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Financial Aid


It's a big myth that only the rich can attend college. The fact is that the money is out there for you if you know where to look. Learn the basics of the financial aid process, from federal and state aid to scholarship searches, in financial aid facts. Use the online resources to connect to financial aid web sites, get general information, and apply for scholarships, grants, and loans.

Questions to ask the financial aid office

  • What is the total cost of tuition and fees, room and board at your college?
  • How much has that figure increased annually over the last three years?
  • What scholarships are available and how do I apply for them?
  • What types of financial aid are available?
  • What financial aid applications do I need to complete and when are they due?
  • What determines whether or not I will receive financial aid?
  • Do you meet the full need of every admitted student?
  • Do I have to apply for financial aid every year?
  • How and when will funds be disbursed to me?
  • What is the refund policy for students who withdraw?

Where should I begin my search?

The financial aid offices at the colleges to which you will apply are the best places to begin your search for information. The financial aid administrator can tell you about student aid available from the federal government, your state government, the college itself, and other sources. Talk to the college about financial aid early in your senior year of high school.

The most common college-funded scholarship/financial aid programs are merit-based programs, talent-based programs, need-based programs, trait-based programs, and alternative programs such as jobs, various payment plans, and guaranteed tuition plans.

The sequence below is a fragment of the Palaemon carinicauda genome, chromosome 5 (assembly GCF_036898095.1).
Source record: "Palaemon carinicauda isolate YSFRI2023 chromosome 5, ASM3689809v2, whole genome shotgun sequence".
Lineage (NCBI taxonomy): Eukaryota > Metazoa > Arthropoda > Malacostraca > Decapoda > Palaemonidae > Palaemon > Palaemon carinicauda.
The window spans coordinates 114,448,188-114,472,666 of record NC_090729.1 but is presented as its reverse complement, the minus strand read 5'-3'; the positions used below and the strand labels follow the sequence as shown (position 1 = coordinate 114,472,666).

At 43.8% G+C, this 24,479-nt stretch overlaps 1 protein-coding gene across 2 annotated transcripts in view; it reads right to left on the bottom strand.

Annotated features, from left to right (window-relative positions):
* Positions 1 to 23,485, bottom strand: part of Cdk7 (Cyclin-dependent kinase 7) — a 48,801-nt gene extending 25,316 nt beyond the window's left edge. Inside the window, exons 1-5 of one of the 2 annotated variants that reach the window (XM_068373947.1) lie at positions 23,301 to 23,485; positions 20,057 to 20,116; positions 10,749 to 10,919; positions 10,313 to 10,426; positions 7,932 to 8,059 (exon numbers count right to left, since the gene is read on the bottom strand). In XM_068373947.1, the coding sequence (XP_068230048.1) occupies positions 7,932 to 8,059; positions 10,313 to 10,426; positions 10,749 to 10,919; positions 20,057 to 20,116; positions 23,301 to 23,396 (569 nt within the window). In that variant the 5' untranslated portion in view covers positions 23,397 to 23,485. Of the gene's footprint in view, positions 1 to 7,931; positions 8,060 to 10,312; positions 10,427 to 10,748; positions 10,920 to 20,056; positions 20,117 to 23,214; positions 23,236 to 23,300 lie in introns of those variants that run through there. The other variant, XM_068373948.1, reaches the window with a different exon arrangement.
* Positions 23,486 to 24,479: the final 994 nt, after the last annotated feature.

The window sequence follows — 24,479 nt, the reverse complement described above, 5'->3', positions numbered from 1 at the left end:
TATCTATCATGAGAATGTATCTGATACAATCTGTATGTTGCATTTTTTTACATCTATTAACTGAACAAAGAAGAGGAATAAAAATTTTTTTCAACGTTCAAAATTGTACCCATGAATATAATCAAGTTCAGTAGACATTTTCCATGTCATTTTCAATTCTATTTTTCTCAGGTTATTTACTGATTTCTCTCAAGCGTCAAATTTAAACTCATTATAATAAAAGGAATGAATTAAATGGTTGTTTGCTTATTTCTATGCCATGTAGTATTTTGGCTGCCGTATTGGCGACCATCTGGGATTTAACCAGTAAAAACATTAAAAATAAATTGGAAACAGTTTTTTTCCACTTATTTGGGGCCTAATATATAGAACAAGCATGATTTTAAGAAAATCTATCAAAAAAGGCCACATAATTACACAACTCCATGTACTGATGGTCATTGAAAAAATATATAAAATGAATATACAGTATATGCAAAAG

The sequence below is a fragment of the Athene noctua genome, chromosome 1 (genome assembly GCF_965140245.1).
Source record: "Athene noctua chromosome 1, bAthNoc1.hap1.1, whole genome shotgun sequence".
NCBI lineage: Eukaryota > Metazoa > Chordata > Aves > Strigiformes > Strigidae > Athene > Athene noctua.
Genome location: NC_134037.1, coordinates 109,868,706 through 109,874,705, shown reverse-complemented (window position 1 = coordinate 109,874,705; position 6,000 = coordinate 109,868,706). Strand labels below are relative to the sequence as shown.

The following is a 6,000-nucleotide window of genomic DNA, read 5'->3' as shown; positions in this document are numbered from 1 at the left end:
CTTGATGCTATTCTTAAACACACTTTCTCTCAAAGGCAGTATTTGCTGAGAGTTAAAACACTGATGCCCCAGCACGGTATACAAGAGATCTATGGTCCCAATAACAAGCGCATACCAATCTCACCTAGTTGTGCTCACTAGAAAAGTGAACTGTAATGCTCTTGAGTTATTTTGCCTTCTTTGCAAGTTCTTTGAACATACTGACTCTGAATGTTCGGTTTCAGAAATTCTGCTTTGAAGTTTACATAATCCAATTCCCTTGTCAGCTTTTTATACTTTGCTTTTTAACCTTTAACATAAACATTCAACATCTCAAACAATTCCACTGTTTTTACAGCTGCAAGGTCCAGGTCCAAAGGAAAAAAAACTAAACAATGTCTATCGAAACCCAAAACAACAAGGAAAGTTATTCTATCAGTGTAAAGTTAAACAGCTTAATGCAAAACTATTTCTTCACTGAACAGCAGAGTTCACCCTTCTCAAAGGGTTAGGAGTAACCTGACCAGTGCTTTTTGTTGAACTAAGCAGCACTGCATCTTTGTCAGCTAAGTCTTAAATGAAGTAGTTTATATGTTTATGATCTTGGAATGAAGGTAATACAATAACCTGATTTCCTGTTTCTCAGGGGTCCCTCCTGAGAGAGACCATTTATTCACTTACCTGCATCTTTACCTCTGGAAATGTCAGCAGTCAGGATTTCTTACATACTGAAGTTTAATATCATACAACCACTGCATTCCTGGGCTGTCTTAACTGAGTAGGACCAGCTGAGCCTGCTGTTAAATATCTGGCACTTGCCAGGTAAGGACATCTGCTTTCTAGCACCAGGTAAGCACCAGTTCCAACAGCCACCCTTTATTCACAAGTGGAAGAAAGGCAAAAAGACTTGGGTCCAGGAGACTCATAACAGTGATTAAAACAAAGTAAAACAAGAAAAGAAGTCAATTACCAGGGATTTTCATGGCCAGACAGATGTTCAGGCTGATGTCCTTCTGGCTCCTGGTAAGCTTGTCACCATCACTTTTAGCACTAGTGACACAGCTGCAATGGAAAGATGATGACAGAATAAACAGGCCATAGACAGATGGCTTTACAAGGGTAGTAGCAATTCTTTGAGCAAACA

Many colleges use the FAFSA (see below) to determine your eligibility for college-based financial aid. Some use the PROFILE application, sponsored by the College Scholarship Service. Check with the colleges of your choice to see if you need to fill out this form. Your high school guidance counselor's office should also have a booklet listing the colleges that use the PROFILE.


Are there special scholarships for Catholic students?

Yes, organizations such as The Catholic Aid Association offer scholarships to their members. Call Catholic Aid at 1-800-568-6670 or visit their web site at www.catholicaid.com. Remember to ask college financial aid offices for sources of aid.

Where can I get information about state student aid?

To find out about state programs, call or visit the web site of your state education agency (usually in the capital of your state). You can call the Federal Student Aid Information Center (see number above) to get the phone numbers for your state. States sponsor both need-based and non-need-based programs.

What about federal student aid?

After talking to the colleges you are interested in, apply for federal student aid. The major source of student financial aid is the U.S. Department of Education. According to the Department, nearly 70 percent of the student aid that is awarded each year comes from Department of Education programs.

A critical step in receiving federal aid is filling out the Free Application for Federal Student Aid (FAFSA). You can complete a FAFSA online, filing as early as January 1. Filling out this form is well worth your time -- many colleges use the FAFSA information to award aid in their own need-based programs.

You'll find The Student Guide, a very helpful booklet about financial aid from the U.S. Department of Education, on the web at www.ed.gov/prog_info/SFA/StudentGuide. You may also request The Student Guide or the FAFSA by calling the Federal Student Aid Information Center toll-free:

1-800-4 FED AID
(1-800-433-3243)
(TDD 1-800-730-8913)
Monday - Friday, 8 a.m. - 8 p.m. EST

The major sources of aid from the U.S. Department of Education are:
  • Federal Stafford Loans
  • Federal PLUS Loans
  • Federal Direct Loans
  • Federal Pell Grants
  • Federal Supplemental Educational Opportunity Grants
  • Federal Perkins Loans
  • Federal Work-Study
Most federal student aid is awarded based on financial need rather than scholastic achievement. For instance, most grants are targeted to high-need students. However, keep in mind that you do not have to show financial need to receive federally guaranteed loans such as PLUS or unsubsidized Stafford or Direct loans.

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